Wednesday, May 18

Cheating with EU control: The cars should never have been on the road

EU control is considered the most important tool for ensuring that cars traveling on Norwegian roads are as safe as possible.

But unfortunately, it is not an unknown phenomenon that some can cheat with EU controls.

The Norwegian Public Roads Administration is now reporting that in recent months many fictitious and incorrect EU inspections have been uncovered. The result can be life-threatening cars on the road.

– In the autumn of 2021, we uncovered over 80 fictitious inspections in the Inland and we are now concluding a major case in Telemark where over 100 inspections turn out to be fictitious, says Einar Eskilt in the Norwegian Public Roads Administration.

Paid directly to the inspector

He is concerned that there are significant dark numbers.

– EU control is an important contribution to detecting dangerous cars. Workshops that carry out EU inspections have a great responsibility in weeding out these cars. The Norwegian Public Roads Administration takes very seriously the fact that some companies and inspectors cheat with the EU inspections, says Eskilt.

The cheating may be that the car has been registered as approved, without it having been checked, or that obvious faults and defects have not been registered. In several cases, it turns out that customers have paid directly to the inspector, either in cash or via Vipps.

– All warning lights should flash if you pay the EU inspection directly to the inspector and not to the workshop. We have reason to believe that customers in many cases are also involved in the cheating, in that they have a car they know will not get through the inspection without expensive repairs, says Eskilt.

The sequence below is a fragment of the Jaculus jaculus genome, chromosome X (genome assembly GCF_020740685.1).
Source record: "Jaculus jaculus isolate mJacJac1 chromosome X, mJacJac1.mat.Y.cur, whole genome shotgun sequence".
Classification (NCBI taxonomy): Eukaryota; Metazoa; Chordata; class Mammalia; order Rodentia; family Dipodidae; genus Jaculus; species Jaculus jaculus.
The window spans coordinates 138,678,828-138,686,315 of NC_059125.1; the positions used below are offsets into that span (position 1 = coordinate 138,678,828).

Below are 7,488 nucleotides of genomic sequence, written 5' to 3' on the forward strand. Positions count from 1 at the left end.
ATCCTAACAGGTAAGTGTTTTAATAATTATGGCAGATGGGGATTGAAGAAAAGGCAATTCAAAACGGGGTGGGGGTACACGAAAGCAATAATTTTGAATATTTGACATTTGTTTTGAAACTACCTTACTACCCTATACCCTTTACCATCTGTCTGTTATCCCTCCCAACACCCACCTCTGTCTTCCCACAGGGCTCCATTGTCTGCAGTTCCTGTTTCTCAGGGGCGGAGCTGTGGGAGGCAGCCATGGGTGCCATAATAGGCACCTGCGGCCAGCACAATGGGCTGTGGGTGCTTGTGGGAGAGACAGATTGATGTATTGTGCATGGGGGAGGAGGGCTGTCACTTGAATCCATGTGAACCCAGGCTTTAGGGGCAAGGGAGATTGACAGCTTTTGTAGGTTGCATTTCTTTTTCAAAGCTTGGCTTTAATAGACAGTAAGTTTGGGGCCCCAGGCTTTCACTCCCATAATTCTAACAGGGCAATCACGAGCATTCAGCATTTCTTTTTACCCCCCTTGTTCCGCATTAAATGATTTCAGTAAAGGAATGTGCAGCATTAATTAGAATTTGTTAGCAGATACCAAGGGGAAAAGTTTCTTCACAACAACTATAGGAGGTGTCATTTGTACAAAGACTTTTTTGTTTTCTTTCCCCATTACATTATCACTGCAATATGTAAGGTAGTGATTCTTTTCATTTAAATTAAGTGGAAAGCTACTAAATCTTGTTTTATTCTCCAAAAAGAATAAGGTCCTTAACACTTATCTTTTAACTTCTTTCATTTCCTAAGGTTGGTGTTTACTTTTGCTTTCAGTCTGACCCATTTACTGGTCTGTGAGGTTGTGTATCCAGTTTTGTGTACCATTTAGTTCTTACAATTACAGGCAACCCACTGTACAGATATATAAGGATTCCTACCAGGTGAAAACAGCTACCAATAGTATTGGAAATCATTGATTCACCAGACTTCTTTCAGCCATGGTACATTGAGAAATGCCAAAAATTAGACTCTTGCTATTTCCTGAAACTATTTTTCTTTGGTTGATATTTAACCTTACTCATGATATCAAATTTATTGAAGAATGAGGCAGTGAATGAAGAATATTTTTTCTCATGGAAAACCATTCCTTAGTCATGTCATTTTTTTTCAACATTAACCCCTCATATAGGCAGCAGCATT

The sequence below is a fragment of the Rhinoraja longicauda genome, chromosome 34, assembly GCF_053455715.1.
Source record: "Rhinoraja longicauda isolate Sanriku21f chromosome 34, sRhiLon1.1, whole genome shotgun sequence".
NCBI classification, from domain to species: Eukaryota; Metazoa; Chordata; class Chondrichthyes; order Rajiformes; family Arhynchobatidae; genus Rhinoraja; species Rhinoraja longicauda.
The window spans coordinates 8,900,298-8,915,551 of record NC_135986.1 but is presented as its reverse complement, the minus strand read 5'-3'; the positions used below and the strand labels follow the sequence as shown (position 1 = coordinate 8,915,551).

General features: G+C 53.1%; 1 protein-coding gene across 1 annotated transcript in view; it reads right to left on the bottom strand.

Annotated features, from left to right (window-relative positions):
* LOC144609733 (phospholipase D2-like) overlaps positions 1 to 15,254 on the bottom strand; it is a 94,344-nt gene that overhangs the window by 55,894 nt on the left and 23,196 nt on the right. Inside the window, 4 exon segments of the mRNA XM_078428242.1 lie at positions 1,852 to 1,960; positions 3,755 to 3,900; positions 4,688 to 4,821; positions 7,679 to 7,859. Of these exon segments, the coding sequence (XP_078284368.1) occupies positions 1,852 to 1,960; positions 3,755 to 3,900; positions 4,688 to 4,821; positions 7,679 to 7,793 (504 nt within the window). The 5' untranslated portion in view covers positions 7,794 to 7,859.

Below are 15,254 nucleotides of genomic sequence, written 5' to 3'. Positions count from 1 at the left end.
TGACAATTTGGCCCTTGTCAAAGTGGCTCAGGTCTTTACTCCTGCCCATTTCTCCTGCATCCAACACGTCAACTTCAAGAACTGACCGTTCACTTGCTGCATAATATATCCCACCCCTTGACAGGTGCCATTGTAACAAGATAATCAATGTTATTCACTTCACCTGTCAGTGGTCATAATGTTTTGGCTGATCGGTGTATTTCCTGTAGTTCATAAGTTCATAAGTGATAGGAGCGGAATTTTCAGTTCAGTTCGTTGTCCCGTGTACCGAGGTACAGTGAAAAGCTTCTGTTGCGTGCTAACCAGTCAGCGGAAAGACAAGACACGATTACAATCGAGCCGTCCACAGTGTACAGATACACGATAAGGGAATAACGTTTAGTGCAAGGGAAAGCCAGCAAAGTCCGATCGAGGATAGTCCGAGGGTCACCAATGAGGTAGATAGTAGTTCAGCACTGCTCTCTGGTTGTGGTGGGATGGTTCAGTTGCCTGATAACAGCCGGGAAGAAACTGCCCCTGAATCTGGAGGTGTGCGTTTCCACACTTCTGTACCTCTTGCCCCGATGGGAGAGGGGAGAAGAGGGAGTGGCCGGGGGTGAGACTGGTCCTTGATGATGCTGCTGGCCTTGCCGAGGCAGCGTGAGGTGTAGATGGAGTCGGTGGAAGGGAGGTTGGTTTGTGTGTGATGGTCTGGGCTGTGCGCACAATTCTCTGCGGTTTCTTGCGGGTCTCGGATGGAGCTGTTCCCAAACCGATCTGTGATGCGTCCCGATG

Time for someone to be caught cheating on the EU

If the car workshop is approved and operates legally, it must have an approved sign from the Norwegian Public Roads Administration.

Should never have been on the road

Typical faults that are discovered are faults with brakes, tires and rims, dangerous rust in the car’s load-bearing structure or damage that affects visibility.

“Unfortunately, there are many cars on the road that should never have been there in the condition they are in,” says Eskilt.

Both the workshop itself and the employees who carry out the EU inspections must be approved by the Norwegian Public Roads Administration.

– We supervise that the industry complies with the laws and regulations that apply to EU control. Where we detect irregularities or breaches, we may revoke the approval for a shorter or longer period. In particularly serious cases, it is reported to the police, Eskilt says.

Hundreds can drive around with false EU approval

No condition report

– We must still remember that it is the rotten apples that ruin the rest of the industry that make the job conscientious. We are therefore very interested in tips about companies where there is a suspicion of illegalities, says Eskilt.

EU control provides a snapshot of the car’s condition. At the EU inspection, there is a detailed checklist that the inspectors must follow, and the goal is to verify the car’s identity, detect dangerous traffic errors and serious high emissions or leaks.

– The EU inspection is not a general condition report, and therefore does not say anything about the car’s operational reliability or the need for repairs in the near future. Therefore, it is always wise to check the condition of the car with the help of experts before a purchase, says Eskilt.

Car mechanic made 37 false approvals

Facts about EU control

  • All cars older than four years must be inspected by the EU every other year.
  • The EU inspection consists of a traffic safety section where, among other things, the car’s lights, brakes and seat belts are checked, and an environmental section where the car’s noise, exhaust fumes and any oil leaks are checked.

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